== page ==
Meta reported $116.6 billion in revenues in its final earnings report of 2022, marking a 1% decline from the $117.9 billion earned in 2021, even as a somewhat higher effective tax rate and a 23% increase in costs from operations contributed to a 41% decline in net income. Zuckerberg said in a Tuesday announcement that ongoing efforts to “improve organizational efficiency” and “garbage collect unnecessary processes” would necessitate the headcount reduction.
“As I’ve talked about efficiency this year, I’ve said that part of our work will involve removing jobs, and that will be in service of both building a leaner, more technical company and improving our business performance to enable our long term vision,” Zuckerberg wrote.
The executive dismissed 13% of his company’s workforce last year after he received a letter from Altimeter Capital Management CEO Brad Gerstner advocating for moves that would significantly reduce headcount, which had more than tripled from 25,000 employees to 85,000 employees over the past four years. Shares for Meta increased more than 20% after the layoff announcement, suggesting that investors were heartened by the emphasis on efficiency.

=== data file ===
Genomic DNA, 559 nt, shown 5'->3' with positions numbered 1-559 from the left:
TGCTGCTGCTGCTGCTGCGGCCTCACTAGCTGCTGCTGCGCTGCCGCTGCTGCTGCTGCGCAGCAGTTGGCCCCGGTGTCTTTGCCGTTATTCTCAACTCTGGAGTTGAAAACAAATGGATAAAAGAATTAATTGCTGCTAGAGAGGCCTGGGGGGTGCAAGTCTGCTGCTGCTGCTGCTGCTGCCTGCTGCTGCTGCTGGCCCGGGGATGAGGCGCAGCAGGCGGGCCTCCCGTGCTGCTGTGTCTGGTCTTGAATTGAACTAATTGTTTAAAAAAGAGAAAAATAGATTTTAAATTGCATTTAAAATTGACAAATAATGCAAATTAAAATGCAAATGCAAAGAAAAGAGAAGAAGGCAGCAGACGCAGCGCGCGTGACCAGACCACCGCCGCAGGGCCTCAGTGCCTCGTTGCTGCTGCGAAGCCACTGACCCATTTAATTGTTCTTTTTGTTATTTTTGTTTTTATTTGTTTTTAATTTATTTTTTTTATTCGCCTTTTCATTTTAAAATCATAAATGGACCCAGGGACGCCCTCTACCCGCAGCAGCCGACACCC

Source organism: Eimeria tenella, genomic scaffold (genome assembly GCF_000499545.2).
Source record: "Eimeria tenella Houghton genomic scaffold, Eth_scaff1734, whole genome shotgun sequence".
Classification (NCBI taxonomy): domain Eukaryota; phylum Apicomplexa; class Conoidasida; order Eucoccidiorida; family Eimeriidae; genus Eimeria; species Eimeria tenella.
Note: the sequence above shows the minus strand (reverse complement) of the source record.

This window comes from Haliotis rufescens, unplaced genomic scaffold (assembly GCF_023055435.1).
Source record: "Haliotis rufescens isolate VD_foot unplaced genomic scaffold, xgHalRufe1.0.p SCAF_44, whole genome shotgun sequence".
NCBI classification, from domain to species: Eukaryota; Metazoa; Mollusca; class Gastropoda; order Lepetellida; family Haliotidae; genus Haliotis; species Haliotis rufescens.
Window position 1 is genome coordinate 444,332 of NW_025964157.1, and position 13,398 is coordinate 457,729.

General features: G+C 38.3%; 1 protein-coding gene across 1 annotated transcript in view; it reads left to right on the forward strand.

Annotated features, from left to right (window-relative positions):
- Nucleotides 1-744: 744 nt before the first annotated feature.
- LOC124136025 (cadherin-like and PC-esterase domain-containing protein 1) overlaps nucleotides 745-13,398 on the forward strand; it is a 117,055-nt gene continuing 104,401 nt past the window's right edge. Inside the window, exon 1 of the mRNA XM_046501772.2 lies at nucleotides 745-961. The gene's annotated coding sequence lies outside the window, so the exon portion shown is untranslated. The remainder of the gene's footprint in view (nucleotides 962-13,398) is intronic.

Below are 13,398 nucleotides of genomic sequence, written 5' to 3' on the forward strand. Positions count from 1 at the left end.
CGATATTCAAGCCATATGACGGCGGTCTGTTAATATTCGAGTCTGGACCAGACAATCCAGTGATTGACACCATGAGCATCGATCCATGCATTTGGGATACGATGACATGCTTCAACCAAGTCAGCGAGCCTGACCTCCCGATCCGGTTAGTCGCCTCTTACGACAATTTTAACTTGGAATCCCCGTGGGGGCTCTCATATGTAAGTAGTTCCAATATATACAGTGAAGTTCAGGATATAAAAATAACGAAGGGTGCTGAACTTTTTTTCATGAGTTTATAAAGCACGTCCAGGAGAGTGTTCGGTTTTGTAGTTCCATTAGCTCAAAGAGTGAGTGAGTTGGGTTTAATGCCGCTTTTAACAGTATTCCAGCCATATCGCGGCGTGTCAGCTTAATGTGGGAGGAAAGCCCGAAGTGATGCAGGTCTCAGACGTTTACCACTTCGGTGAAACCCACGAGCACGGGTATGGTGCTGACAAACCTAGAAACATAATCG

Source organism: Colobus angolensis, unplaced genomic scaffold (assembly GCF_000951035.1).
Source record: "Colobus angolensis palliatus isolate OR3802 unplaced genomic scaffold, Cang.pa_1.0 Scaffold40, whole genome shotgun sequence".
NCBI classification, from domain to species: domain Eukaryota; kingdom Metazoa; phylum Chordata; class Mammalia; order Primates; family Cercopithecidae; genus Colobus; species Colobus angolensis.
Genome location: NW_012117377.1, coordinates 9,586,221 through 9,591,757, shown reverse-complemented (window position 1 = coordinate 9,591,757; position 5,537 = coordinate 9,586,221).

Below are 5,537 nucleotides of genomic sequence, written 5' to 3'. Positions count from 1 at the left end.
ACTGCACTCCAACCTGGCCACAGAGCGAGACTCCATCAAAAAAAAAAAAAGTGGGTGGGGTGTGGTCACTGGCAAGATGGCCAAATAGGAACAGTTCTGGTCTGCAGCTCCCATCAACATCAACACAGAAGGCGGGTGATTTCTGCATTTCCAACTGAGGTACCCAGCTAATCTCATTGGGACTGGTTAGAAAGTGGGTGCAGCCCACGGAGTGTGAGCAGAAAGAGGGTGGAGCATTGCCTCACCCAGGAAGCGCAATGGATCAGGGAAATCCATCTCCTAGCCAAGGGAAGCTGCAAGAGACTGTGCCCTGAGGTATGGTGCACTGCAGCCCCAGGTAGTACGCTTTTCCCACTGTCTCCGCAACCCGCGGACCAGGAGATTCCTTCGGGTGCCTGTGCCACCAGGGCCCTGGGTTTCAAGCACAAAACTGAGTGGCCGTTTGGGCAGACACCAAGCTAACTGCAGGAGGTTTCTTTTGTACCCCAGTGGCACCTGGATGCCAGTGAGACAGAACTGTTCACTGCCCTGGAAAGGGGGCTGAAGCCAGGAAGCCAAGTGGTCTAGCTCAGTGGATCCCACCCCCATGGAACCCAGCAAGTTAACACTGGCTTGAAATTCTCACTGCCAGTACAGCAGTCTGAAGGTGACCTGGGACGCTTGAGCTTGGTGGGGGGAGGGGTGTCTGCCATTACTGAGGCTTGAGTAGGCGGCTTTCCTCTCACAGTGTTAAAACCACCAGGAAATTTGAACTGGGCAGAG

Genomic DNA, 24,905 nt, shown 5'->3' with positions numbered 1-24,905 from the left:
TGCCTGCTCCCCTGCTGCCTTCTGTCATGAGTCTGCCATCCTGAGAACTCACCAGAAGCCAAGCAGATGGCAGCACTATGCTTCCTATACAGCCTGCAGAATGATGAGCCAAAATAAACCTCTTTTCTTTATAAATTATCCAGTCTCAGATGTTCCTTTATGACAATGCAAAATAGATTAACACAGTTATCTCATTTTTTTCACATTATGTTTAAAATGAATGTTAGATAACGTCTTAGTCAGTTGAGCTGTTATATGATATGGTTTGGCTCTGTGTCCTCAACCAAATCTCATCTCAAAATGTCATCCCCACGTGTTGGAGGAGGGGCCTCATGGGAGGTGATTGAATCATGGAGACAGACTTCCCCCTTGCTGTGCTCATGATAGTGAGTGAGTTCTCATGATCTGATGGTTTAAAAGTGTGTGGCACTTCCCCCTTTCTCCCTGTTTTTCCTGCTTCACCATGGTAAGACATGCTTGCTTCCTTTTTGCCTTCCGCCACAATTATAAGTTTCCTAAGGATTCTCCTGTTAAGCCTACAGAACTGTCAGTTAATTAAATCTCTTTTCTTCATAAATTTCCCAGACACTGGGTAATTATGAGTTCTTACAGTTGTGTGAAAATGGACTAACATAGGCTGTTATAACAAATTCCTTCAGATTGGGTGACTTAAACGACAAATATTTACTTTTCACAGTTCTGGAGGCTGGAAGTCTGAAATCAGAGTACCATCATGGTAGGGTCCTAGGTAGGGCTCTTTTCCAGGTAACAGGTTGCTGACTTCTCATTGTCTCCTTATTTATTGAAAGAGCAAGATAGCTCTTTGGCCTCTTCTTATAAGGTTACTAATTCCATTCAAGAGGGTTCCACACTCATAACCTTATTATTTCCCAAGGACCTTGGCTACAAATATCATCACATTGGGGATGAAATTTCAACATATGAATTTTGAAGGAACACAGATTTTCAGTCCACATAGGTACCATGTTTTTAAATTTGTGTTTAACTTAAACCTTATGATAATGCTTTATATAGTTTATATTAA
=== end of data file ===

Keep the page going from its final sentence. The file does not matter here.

Gerstner noted that many companies in Silicon Valley could “achieve similar levels of revenue with far fewer people.” Zuckerberg acknowledged that ending less important initiatives freed talented employees to direct their attention toward the most important tasks.
Zuckerberg also told employees on Tuesday that they should brace for a cultural shift toward less managerial bureaucracy, which “adds latency and risk aversion” in decision making, and a renewed emphasis from the company on hiring more engineers relative to other positions. He also revealed that an analysis of remote work suggested that engineers who either joined a Meta office before transferring to remote work or who remained in a physical office “performed better on average” than those who joined the company for a virtual position.
“This analysis also shows that engineers earlier in their career perform better on average when they work in-person with teammates at least three days a week,” Zuckerberg continued. “This requires further study, but our hypothesis is that it is still easier to build trust in person and that those relationships help us work more effectively.”
Similar findings have occurred at other prominent technology companies, many of which instituted across-the-board virtual work arrangements in response to lockdown mandates. Some workers are incensed as their employers reinstitute hybrid or traditional work: employees at Amazon, which requires staff members to report to a physical office at least three times per week, have started an internal messaging channel to challenge the end of fully remote work, while Starbucks employees petitioned management in the wake of a similar announcement.
Employees generally prefer virtual work arrangements because of reduced commuting time and more flexibility, but costs for employers are often significant: 85% of managers believe the shift to hybrid work during the lockdown-induced recession has eroded confidence that employees remain productive, according to a study from Microsoft.